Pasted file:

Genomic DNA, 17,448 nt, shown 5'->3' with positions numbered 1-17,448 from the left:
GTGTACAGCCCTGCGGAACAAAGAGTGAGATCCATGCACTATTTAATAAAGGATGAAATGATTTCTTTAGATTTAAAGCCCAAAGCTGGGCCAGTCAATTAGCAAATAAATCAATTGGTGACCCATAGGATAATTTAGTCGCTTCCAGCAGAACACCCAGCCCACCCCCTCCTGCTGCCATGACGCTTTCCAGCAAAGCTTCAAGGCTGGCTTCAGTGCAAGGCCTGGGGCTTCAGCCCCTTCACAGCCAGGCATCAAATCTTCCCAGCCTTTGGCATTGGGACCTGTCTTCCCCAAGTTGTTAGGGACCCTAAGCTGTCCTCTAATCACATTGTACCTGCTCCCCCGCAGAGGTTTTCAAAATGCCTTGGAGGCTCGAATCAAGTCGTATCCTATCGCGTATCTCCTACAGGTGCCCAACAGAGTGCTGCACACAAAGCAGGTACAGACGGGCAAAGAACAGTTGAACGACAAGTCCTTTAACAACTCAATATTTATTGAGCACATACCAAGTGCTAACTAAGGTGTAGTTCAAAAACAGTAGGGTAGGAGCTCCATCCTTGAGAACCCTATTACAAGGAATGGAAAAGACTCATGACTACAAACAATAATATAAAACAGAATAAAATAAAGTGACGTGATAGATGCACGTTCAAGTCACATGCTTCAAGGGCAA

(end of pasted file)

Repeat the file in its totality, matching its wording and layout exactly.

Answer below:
Genomic DNA, 17,448 nt, shown 5'->3' with positions numbered 1-17,448 from the left:
GTGTACAGCCCTGCGGAACAAAGAGTGAGATCCATGCACTATTTAATAAAGGATGAAATGATTTCTTTAGATTTAAAGCCCAAAGCTGGGCCAGTCAATTAGCAAATAAATCAATTGGTGACCCATAGGATAATTTAGTCGCTTCCAGCAGAACACCCAGCCCACCCCCTCCTGCTGCCATGACGCTTTCCAGCAAAGCTTCAAGGCTGGCTTCAGTGCAAGGCCTGGGGCTTCAGCCCCTTCACAGCCAGGCATCAAATCTTCCCAGCCTTTGGCATTGGGACCTGTCTTCCCCAAGTTGTTAGGGACCCTAAGCTGTCCTCTAATCACATTGTACCTGCTCCCCCGCAGAGGTTTTCAAAATGCCTTGGAGGCTCGAATCAAGTCGTATCCTATCGCGTATCTCCTACAGGTGCCCAACAGAGTGCTGCACACAAAGCAGGTACAGACGGGCAAAGAACAGTTGAACGACAAGTCCTTTAACAACTCAATATTTATTGAGCACATACCAAGTGCTAACTAAGGTGTAGTTCAAAAACAGTAGGGTAGGAGCTCCATCCTTGAGAACCCTATTACAAGGAATGGAAAAGACTCATGACTACAAACAATAATATAAAACAGAATAAAATAAAGTGACGTGATAGATGCACGTTCAAGTCACATGCTTCAAGGGCAA